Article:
-- Encyclical "Evangelium Vitae" (The Gospel of Life), 1995
"Here, the famous Dred Scott case was heard. And in that case the Supreme Court of the United States subsequently declared an entire class of human beings -- people of African descent -- -- outside the boundaries of the national community and the Constitution's protection. After untold suffering and with enormous effort, that situation has, at least in part, been reversed. America faces a similar time of trial today. Today, the conflict is between a culture that affirms, cherishes and celebrates the gift of life, and a culture that seeks to declare entire groups of human beings -- the unborn, the terminally ill, the handicapped and others considered 'unuseful' -- to be outside the boundaries of legal protection. . . . My fervent prayer is that through the grace of God at work in the lives of Americans of every race, ethnic group, economic condition and creed, America will resist the culture of death and choose to stand steadfastly on the side of life."
-- Homily at the airport in St. Louis; 1999.
"If acts are intrinsically evil, a good intention or particular circumstances can diminish their evil, but they cannot remove it. They remain 'irremediably' evil acts."
-- Encyclical "Veritatis Splendor" (The Splendor of the Truth), 1993
War and peace
"The divisions caused by the Second World War make us realize that force in the service of the 'will to power' is an inadequate means for building true justice. Instead, it sets in motion a sinister process with unforeseeable consequences for men, women and whole peoples, who risk the complete loss of their dignity, together with their property and life itself. . . . Fifty years after that tragic conflict, which ended some months later also in the Pacific with the terrible events of Hiroshima and Nagasaki and with the subsequent surrender of Japan, it appears ever more clearly as 'a self-destruction of mankind.' War is in fact, if we look at it clearly, as much a tragedy for the victors as for the vanquished."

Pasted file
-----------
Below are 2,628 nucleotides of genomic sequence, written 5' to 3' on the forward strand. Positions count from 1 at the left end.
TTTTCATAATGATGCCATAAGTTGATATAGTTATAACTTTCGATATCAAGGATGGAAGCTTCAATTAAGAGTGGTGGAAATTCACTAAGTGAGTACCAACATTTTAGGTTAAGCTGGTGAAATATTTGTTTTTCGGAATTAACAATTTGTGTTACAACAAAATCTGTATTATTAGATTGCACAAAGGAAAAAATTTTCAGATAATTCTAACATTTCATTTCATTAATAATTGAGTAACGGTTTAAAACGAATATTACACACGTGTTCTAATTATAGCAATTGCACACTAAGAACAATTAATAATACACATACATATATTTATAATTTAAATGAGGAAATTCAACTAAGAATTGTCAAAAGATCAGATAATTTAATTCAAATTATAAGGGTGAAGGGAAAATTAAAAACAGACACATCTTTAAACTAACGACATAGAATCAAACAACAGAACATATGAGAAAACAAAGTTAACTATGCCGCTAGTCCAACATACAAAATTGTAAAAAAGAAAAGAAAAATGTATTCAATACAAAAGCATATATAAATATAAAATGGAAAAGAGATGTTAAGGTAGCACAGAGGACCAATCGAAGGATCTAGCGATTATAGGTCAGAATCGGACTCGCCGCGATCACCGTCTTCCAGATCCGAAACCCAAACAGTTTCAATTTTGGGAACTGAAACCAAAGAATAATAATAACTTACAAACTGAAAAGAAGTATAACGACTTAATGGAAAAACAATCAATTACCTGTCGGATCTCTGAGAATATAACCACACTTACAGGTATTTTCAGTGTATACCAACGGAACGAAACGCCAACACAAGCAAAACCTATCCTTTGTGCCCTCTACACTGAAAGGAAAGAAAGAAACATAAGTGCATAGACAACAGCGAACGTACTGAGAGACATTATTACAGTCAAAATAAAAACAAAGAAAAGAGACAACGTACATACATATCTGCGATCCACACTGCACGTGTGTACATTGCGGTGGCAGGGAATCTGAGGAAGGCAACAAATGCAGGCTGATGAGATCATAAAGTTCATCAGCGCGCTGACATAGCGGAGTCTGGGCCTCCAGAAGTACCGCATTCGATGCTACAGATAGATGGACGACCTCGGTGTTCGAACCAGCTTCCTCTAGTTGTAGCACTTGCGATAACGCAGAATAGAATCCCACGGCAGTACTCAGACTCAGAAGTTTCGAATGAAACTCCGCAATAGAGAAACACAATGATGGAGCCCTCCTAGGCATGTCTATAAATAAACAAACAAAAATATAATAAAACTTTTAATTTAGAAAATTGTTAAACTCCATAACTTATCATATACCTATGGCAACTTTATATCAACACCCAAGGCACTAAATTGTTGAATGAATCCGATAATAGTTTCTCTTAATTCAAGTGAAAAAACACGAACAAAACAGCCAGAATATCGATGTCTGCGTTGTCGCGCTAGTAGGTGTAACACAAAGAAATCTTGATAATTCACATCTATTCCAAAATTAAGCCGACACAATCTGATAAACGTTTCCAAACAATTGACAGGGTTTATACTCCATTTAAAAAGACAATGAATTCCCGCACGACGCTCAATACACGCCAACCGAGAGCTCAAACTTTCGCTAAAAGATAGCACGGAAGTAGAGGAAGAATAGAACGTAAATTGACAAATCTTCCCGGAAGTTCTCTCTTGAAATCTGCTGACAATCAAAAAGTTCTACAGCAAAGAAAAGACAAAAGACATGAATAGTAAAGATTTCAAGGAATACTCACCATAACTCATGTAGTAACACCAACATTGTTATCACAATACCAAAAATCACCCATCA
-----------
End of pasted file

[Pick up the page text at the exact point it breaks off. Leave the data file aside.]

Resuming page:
-- Message on the 50th anniversary of the end of World War II in Europe, 1995
"Furthermore, the fact that the Blessed Virgin Mary, Mother of God and Mother of the Church, received neither the mission proper to the Apostles nor the ministerial priesthood clearly shows that the non-admission of women to priestly ordination cannot mean that women are of lesser dignity, nor can it be construed as discrimination against them. Rather, it is to be seen as the faithful observance of a plan to be ascribed to the wisdom of the Lord of the universe. . . . I declare that the Church has no authority whatsoever to confer priestly ordination on women and that this judgment is to be definitively held by all the Church's faithful."
-- Apostolic Letter "Ordinatio Sacerdotalis" (Priestly Ordination), 1994